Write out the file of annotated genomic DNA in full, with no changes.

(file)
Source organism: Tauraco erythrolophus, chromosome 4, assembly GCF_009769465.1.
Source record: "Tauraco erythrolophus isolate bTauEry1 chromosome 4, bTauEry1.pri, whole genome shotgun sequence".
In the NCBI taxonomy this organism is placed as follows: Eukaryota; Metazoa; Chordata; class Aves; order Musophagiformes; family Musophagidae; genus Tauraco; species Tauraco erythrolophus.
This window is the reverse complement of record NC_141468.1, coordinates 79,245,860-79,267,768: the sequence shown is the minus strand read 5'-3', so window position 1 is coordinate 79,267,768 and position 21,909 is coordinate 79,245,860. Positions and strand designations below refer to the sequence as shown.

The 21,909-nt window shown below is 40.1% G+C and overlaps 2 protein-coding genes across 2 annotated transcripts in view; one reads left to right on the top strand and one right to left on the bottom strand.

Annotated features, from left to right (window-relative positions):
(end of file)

Source organism: Tauraco erythrolophus, chromosome 4, assembly GCF_009769465.1.
Source record: "Tauraco erythrolophus isolate bTauEry1 chromosome 4, bTauEry1.pri, whole genome shotgun sequence".
In the NCBI taxonomy this organism is placed as follows: Eukaryota; Metazoa; Chordata; class Aves; order Musophagiformes; family Musophagidae; genus Tauraco; species Tauraco erythrolophus.
This window is the reverse complement of record NC_141468.1, coordinates 79,245,860-79,267,768: the sequence shown is the minus strand read 5'-3', so window position 1 is coordinate 79,267,768 and position 21,909 is coordinate 79,245,860. Positions and strand designations below refer to the sequence as shown.

The 21,909-nt window shown below is 40.1% G+C and overlaps 2 protein-coding genes across 2 annotated transcripts in view; one reads left to right on the top strand and one right to left on the bottom strand.

Annotated features, from left to right (window-relative positions):